I flew into Oakland about 8 p.m. and jumped in my rental car. By 10:15, Kawasaki's Tim Lothamer (he has nothing to do with Kawasaki's Jet Ski division other than being a fan of personal watercraft, a huge tech head and the owner of a 750SX Jet Ski, so he joined me on the test) and I were at the back door of Factory Pipe. We were supposed to meet Factory Pipe R&D man John Richards there along with Liberty to do a little late night dyno testing. Nobody was there, which was a complete shock to us, knowing that those two would live in the dyno cell 24/7 if they were allowed.
We tracked down Liberty over at the Holiday Inn, where we would be sleeping within a couple of hours if we had our way.
Liberty was at the hotel talking to Craig Farley (Tera Crismon's mechanic). Farley was up in Ukiah discussing with Liberty the possibility of going to work in Factory Pipe's R&D department.
After dumping our gear in our room, we followed Liberty back over to Factory Pipe. Just minutes after we arrived, Richards showed up. It seems Liberty was kind enough to let him out of the Dyno room at 10 p.m. to grab a quick bite to eat.
Richards already had the SXi Pro's engine on the dyno and ready to be run, complete with the all new Factory Pipe SXi Dry Pipe exhaust system. Through their extensive dyno testing, Factory Pipe has found that the SXi Dry Pipe exhaust system works best with its Electronically Controlled Water Injection (ECWI). Using an MSD Ignition Pulse Width Modulated water controller (which comes with the Factory Pipe SXi Dry Pipe exhaust system), water is injected into the top of the Flat Draft exhaust manifold starting at 3,000 rpm. By 3,500 rpm, the water is fully on. The water injection starts tapering off at 5,000 rpm, and the water is shut off completely by 5,750 rpm.
With the Factory Pipe SXi Dry Pipe exhaust system and a set of Tau Ceti Pro Series flame arrestors installed, the 743cc Kawasaki engine package produced 101 hp at 7,500 rpm. While this didn't exactly meet Factory Pipe's advertised claim of 32 hp over stock, 26 hp for simply bolting on a pipe and a set of flame arrestors is pretty damn impressive especially when you consider that Factory Pipe's old 750SX/SXi exhaust system is only good for 86 hp on the SXi Pro engine package.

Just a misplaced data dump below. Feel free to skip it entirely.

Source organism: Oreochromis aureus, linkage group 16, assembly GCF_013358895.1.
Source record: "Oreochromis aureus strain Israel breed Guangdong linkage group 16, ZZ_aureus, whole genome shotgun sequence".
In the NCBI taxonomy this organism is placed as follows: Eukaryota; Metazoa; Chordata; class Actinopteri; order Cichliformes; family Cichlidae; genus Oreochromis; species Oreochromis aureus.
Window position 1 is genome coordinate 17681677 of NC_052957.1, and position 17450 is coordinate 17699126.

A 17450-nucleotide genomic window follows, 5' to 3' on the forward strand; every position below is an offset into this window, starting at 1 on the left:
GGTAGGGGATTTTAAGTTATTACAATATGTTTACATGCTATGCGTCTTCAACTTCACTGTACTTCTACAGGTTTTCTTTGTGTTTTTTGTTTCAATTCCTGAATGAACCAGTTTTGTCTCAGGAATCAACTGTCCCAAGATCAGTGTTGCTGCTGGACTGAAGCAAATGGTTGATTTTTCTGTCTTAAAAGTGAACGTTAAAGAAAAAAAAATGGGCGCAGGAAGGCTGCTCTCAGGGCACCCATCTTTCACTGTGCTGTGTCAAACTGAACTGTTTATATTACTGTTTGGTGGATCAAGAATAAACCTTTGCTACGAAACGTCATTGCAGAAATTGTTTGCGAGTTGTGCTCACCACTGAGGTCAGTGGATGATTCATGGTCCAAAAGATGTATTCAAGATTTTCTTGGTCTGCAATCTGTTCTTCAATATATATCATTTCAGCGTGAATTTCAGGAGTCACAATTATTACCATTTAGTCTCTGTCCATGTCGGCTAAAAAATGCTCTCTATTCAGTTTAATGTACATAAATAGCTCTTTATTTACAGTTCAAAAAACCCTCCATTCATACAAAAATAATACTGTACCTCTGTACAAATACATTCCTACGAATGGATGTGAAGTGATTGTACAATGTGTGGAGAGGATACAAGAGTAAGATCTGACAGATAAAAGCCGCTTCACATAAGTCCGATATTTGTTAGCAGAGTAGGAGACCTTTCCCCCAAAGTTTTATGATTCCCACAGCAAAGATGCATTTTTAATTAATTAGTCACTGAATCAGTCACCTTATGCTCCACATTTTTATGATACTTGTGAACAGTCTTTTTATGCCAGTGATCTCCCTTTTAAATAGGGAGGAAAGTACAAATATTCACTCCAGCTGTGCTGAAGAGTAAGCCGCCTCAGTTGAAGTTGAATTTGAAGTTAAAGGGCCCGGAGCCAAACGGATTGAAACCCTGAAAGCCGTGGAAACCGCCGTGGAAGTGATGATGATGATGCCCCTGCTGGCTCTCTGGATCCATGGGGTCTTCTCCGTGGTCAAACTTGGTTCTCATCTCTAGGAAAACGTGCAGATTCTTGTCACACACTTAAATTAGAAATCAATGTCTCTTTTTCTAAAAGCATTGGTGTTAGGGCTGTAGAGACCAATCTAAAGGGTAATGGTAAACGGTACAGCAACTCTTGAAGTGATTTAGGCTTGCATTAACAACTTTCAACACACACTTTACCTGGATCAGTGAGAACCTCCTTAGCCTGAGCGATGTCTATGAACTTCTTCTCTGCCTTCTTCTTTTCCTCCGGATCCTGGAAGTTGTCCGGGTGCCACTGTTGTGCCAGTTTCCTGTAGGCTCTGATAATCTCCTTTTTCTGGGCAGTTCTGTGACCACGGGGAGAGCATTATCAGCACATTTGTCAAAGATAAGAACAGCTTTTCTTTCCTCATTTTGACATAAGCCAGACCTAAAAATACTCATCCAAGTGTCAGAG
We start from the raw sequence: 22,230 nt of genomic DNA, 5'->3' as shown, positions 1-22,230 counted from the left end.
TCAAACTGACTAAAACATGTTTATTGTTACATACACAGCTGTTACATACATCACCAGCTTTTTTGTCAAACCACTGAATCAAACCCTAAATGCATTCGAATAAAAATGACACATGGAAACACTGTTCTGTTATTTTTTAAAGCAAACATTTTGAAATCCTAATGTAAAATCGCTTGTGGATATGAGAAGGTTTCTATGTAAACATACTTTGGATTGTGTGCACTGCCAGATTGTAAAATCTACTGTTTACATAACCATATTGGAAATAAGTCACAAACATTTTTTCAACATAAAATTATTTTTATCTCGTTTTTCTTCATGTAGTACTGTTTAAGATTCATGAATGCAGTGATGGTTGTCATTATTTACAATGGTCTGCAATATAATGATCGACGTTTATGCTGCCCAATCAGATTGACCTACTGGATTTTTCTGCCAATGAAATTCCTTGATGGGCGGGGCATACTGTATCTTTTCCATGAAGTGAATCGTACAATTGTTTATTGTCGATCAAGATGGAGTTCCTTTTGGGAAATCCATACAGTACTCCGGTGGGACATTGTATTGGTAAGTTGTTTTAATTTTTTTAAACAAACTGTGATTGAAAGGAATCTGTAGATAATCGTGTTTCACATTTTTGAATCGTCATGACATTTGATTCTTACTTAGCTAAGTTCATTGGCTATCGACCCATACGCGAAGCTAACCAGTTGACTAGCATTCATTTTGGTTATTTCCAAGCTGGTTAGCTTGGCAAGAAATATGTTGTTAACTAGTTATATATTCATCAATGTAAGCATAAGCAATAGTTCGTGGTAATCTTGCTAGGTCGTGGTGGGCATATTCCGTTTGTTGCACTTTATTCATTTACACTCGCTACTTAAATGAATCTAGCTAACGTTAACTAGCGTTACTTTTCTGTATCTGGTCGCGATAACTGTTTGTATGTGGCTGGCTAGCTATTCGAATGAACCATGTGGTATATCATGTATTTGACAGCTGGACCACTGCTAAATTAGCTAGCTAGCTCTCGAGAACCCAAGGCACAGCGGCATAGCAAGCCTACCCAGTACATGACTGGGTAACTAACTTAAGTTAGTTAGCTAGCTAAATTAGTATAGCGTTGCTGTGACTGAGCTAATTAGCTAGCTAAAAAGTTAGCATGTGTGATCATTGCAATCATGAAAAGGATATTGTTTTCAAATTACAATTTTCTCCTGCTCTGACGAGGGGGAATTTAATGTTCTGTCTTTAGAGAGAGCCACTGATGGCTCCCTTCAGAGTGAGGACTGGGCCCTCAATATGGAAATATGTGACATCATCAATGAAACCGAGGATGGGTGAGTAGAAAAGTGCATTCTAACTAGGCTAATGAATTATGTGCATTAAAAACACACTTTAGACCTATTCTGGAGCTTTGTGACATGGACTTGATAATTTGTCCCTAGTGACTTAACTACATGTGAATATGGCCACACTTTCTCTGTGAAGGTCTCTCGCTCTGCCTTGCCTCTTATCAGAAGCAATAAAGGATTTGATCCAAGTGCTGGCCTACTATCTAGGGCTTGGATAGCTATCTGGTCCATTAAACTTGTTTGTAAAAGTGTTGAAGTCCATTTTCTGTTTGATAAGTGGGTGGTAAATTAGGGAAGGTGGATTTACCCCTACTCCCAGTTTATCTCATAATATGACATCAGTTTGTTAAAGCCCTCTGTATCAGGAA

Kawasaki claims 75 hp for the SXi Pro engine in stock form, and Richards' dyno runs earlier in the day netted 75.1 hp on Factory Pipe's dyno, or about as close to what Kawasaki claims as you can get. Therefore, I opted not to run the stock exhaust system once we ran the SXi Pro engine with Factory Pipe's SXi Dry Pipe exhaust system. Besides, I knew how fast the stock boat should run, and tomorrow we would be testing the boat on the water with both the Factory Pipe Dry Pipe exhaust system and with the stock exhaust setup.
As impressive as the dyno numbers sound, nothing impresses me more than the actual performance gains that an aftermarket part produces on the water. After all, you don't ride the dyno, do you? On that note, Lothamer and I headed to the hotel for a good night's sleep while Richards stayed up until 4 a.m. disconnecting the engine from the dyno and installing it back in the ski. I wanted to be fresh the next day if I was going to be testing the exhaust system on the water.